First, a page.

The reconciliation process might not even allow for a minimum wage hike. Under Senate rules, reconciliation can only be used for legislation that directly affects the federal budget. A minimum wage hike wouldn’t, since it doesn’t cost the government money or bring in new revenue. It just forces businesses to abide by a new law. That could leave Democrats stretching for a few desperate options. They could break the Senate rules and deal with intense political blowback. They could also concoct some provision that connects a minimum wage hike with a tax provision or something else that does affect the federal budget.
Those creative workarounds would probably destroy whatever bipartisan comity there might be in the Senate. That might not matter, since Republicans led by Senate Minority Leader Mitch McConnell seem likely to try blocking most of Biden’s agenda anyway, whether with a friendly grin or a middle finger. But Biden has said he wants to at least try working with his Republican friends in Congress, and parliamentary power moves by the Democrats on their first major bill would put an end to that, probably for the entirety of Biden’s term.
Many economists say the best approach for the federal minimum wage is to phase in an increase that brings it back to a reasonable level, then index the federal minimum to inflation or to the broader increase in wages, so it adjusts automatically without Congressional battles every decade or so. The timing for hiking the minimum wage is actually lousy at the moment, since many of the businesses that would struggle with higher labor costs are ones—think restaurants and retailers—getting crushed amid the coronavirus shutdowns.
A standalone Democratic bill to raise the minimum wage would boost it from $7.25 to $9.50 as soon as it goes into effect. The minimum would then rise each year for four years, to $11, $12.50, $14 and then $15. After that, the minimum wage would rise annually by the same amount as the change in the median hourly wage. Similar language will probably end up in Biden’s relief bill once it’s formally introduced as legislation.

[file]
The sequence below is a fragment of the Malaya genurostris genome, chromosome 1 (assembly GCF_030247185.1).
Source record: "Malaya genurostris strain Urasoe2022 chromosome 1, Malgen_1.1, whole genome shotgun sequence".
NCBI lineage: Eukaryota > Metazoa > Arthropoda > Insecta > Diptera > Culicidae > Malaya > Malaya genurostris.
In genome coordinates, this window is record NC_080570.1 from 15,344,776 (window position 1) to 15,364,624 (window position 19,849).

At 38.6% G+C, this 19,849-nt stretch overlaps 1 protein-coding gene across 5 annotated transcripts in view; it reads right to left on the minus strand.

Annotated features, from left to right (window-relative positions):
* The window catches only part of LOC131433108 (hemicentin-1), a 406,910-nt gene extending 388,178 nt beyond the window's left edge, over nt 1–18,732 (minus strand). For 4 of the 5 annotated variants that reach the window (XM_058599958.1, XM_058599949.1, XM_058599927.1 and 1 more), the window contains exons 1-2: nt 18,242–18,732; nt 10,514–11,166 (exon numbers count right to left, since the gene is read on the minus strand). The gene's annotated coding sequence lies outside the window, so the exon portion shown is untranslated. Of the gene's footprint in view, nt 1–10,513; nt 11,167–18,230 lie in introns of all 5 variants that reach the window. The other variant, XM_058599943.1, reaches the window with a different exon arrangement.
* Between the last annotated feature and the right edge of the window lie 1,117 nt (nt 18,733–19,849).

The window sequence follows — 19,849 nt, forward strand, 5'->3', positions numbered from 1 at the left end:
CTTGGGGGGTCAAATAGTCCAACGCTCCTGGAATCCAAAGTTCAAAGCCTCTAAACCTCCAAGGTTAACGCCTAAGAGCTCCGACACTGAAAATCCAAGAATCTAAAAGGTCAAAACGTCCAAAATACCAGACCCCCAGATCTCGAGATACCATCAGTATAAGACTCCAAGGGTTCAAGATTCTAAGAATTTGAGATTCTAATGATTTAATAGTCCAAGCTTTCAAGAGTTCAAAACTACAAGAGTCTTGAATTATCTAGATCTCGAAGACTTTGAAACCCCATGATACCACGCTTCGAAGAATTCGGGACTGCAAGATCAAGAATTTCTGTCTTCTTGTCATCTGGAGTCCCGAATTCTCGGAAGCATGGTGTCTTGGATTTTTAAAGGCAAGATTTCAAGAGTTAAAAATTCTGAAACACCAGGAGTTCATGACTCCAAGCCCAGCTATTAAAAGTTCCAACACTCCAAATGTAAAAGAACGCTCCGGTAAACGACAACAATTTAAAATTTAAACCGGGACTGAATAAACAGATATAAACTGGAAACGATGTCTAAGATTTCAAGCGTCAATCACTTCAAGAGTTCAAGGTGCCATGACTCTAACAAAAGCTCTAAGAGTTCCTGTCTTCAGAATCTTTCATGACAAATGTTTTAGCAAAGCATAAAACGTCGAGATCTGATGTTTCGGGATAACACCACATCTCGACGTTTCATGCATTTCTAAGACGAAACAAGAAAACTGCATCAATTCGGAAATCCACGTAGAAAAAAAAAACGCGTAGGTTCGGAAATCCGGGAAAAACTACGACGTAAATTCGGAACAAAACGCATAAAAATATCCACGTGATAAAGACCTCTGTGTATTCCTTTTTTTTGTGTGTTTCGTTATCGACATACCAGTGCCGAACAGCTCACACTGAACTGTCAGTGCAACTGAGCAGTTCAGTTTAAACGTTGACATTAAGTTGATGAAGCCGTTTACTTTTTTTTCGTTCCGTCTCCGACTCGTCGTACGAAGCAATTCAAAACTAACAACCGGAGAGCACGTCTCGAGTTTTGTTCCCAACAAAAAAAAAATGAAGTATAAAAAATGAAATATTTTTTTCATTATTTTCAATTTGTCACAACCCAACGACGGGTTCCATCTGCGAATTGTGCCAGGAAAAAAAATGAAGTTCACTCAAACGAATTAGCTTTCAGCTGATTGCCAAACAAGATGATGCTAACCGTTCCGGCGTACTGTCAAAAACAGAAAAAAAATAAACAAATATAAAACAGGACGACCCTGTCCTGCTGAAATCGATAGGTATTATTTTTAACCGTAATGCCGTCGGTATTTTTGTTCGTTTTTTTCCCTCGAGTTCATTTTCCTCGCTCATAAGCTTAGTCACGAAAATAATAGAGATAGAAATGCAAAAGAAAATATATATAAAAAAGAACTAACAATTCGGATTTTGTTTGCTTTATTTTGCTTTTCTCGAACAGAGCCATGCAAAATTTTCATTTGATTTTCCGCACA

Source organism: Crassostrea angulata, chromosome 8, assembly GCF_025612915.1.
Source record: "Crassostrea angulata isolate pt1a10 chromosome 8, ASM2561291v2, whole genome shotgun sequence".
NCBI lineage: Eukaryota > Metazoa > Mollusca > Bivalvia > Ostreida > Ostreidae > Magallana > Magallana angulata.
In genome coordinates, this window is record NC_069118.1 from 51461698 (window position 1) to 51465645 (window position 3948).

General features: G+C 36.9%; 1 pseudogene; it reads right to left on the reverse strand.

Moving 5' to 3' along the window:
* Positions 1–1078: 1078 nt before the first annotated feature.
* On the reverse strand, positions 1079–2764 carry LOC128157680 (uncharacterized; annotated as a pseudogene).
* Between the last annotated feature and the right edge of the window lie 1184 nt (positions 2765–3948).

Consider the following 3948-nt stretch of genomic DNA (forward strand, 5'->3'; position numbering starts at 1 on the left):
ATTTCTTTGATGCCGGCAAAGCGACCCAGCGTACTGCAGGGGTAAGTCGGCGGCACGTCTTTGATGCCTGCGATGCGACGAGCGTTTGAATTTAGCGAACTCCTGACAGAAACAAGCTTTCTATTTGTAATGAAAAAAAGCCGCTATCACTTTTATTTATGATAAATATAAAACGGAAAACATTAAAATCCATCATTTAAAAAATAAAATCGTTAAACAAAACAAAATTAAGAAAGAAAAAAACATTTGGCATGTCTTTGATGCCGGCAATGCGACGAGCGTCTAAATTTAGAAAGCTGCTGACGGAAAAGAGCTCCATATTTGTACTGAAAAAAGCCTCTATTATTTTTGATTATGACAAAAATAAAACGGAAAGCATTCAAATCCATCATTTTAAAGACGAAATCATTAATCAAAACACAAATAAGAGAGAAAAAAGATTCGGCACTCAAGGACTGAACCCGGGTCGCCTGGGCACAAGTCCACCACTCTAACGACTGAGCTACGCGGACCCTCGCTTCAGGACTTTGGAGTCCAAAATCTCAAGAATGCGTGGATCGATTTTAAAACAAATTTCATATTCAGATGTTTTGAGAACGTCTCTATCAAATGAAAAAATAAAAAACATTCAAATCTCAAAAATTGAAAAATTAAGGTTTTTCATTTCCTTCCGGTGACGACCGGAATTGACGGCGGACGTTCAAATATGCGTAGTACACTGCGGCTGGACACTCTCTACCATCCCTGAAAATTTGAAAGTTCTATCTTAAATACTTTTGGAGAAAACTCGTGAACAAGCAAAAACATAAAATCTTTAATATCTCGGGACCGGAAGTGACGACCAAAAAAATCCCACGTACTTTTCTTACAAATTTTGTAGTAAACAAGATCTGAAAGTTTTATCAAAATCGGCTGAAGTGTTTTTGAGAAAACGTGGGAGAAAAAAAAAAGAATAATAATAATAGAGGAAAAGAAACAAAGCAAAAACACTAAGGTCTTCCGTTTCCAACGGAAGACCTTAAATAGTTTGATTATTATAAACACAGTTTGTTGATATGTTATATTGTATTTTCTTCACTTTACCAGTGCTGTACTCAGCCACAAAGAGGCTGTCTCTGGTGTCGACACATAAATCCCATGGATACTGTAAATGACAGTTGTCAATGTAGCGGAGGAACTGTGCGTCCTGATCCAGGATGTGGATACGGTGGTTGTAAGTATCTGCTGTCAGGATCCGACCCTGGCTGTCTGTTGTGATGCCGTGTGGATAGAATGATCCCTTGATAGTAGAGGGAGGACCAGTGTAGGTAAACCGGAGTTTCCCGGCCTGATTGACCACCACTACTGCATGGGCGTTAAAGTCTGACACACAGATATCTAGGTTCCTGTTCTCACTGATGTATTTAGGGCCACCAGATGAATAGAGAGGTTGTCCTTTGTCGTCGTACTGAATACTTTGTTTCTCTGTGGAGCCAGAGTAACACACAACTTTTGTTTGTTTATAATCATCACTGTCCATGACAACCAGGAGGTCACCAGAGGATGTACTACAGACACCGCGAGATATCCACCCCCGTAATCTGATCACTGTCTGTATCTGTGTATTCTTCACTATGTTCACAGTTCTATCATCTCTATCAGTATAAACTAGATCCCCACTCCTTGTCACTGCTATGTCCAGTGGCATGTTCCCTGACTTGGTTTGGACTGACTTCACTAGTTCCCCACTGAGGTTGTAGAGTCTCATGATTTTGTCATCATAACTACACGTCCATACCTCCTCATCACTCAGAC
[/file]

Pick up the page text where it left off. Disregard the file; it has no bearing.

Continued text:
The Democrats’ best chance for a higher minimum wage hike might be giving it a shot this year, and if that fails, making a higher minimum wage a key issue in the 2022 midterm elections. With both houses of Congress narrowly divided, the 2022 midterms could easily flip control of one or both houses to the Republicans—or give Democrats a larger majority that might have a better shot of raising the minimum wage. There’s strong public support for a higher minimum wage, one reason many states and cities have already pushed their own minimums above the federal standard. The Senate is often the last institution in America to catch up with modern times, a shortcoming Biden and his fellow Democrats could exploit in 2022 if 2021 doesn’t go their way.
Rick Newman is the author of four books, including “Rebounders: How Winners Pivot from Setback to Success.” Follow him on Twitter: @rickjnewman. Confidential tip line: firstname.lastname@example.org. Click here to get Rick’s stories by email.